CINEART Spain: Gypsy Davy
Shot over a ten-year period in five countries across three continents, this documentary features some of the finest “old-school” Gypsy Flamenco artists as well as some of the hottest names in American and Spanish alternative rock.
Pragda is arriving at New York’s emblematic cinemas in one of our most ambitious undertakings yet, and we can’t wait for you to join us. With CINEART Spain, we’ll tour NYC’s most dynamic boroughs while showcasing one award-winning Spanish film and visiting a landmark film house every month. We aim to discover new Spanish film lovers by delivering terrific Spanish cinema to all corners of New York. Already an ardent Spanish film cineaste? Join us in exploring New York neighborhoods and iconic cinema institutions.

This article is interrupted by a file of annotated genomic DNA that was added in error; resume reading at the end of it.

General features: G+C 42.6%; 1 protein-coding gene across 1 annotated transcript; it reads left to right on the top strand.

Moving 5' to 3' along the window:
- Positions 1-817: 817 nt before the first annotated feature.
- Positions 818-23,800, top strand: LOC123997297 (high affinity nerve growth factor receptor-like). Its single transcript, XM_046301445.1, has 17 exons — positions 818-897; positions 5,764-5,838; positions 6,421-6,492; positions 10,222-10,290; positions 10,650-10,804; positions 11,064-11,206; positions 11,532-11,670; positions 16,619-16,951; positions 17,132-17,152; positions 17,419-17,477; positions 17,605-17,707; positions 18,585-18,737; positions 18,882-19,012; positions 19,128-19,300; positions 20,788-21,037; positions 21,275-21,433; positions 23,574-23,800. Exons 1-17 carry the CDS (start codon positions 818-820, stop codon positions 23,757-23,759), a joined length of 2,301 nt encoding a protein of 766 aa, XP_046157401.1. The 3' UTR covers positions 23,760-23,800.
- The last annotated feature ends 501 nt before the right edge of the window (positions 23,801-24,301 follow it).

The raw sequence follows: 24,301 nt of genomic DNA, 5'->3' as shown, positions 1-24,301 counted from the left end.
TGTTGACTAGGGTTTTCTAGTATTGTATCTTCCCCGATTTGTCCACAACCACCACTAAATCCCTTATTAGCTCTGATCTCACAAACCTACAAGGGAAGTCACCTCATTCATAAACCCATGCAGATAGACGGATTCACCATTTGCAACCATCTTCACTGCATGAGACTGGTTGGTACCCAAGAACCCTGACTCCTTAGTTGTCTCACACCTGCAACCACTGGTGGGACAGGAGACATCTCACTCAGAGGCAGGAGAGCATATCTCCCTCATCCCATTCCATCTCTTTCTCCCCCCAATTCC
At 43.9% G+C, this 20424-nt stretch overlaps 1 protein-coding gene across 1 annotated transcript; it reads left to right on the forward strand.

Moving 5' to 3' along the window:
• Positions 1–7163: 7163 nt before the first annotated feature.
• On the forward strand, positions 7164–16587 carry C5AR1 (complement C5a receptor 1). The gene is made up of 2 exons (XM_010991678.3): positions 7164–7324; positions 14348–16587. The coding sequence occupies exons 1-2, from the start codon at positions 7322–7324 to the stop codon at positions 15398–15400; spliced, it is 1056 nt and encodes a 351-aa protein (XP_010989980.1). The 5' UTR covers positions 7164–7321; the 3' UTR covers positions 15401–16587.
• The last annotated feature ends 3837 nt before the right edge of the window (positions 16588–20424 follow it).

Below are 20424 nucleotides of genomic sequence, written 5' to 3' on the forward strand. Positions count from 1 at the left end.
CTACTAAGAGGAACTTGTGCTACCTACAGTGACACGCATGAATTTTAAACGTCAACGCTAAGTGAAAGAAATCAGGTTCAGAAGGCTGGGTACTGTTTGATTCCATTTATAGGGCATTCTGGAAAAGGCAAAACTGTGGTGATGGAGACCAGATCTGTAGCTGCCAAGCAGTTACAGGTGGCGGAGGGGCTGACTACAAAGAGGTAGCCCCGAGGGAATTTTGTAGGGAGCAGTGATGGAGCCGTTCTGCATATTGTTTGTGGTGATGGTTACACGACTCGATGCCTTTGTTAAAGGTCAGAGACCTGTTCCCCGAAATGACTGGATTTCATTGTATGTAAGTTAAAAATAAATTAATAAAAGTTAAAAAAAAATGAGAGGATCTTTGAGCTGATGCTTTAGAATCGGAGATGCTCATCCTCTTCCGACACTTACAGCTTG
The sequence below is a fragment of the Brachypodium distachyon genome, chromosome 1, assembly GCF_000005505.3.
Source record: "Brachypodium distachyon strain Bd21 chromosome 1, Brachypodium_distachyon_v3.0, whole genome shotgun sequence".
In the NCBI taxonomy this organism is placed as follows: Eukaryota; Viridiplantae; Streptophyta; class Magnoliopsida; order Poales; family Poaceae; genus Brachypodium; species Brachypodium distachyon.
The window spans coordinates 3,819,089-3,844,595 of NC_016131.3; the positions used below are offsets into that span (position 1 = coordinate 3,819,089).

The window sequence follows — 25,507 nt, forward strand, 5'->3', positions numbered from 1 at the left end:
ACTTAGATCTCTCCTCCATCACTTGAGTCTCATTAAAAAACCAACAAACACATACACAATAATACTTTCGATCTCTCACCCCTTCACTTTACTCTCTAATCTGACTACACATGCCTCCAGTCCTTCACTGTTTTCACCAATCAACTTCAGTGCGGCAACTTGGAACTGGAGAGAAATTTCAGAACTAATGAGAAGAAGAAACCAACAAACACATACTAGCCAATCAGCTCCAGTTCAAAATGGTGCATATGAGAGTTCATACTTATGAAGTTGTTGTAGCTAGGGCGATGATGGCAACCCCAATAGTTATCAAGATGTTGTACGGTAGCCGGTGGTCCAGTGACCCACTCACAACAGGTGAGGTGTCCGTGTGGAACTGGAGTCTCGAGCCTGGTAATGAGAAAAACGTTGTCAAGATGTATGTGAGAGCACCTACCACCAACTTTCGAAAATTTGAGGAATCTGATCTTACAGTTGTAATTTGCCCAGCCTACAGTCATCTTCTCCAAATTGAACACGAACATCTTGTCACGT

April’s screening of CINEART Spain features the outstanding documentary Gypsy Davy, directed by Rachel Leah Jones at JCC Manhattan on April 23. The film was a favorite at the Sundance Film Festival in 2012. The mission of The Jewish Community Center in Manhattan is to foster an inclusive, engaged and informed community that embraces diversity and is rooted in Jewish values.
- By Rachel Leah Jones. Israel, USA, Spain. 2011, 96 minutes.
- In English and Spanish with English subtitles. View trailer.
When an American white boy with Alabama roots becomes a Spanish flamenco guitarist in Andalucian boots, what happens along the way and behind the scenes? Gypsy Davy tells the story of David Jones, stage name: David Serva, through his five women and five children—one of whom is the director. After all, who knows the man who came and saw and conquered, “strumming their pain with his fingers,” better than they? Part duel and part duet —between a guitar-wielding father and a camera-pointing daughter— Gypsy Davy is a personal and political portrait of a man, a family, a generation.